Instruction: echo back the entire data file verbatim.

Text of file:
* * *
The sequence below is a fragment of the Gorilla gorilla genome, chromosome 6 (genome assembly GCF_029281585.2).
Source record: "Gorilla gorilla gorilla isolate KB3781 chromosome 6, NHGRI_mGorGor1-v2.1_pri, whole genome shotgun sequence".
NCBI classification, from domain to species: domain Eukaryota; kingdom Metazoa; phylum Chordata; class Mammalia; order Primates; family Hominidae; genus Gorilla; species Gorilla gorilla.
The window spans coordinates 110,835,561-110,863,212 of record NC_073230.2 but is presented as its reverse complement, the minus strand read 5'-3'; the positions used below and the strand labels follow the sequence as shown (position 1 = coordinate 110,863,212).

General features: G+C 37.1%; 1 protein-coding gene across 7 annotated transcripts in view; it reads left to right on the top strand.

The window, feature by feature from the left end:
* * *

The sequence below is a fragment of the Gorilla gorilla genome, chromosome 6 (genome assembly GCF_029281585.2).
Source record: "Gorilla gorilla gorilla isolate KB3781 chromosome 6, NHGRI_mGorGor1-v2.1_pri, whole genome shotgun sequence".
NCBI classification, from domain to species: domain Eukaryota; kingdom Metazoa; phylum Chordata; class Mammalia; order Primates; family Hominidae; genus Gorilla; species Gorilla gorilla.
The window spans coordinates 110,835,561-110,863,212 of record NC_073230.2 but is presented as its reverse complement, the minus strand read 5'-3'; the positions used below and the strand labels follow the sequence as shown (position 1 = coordinate 110,863,212).

General features: G+C 37.1%; 1 protein-coding gene across 7 annotated transcripts in view; it reads left to right on the top strand.

The window, feature by feature from the left end: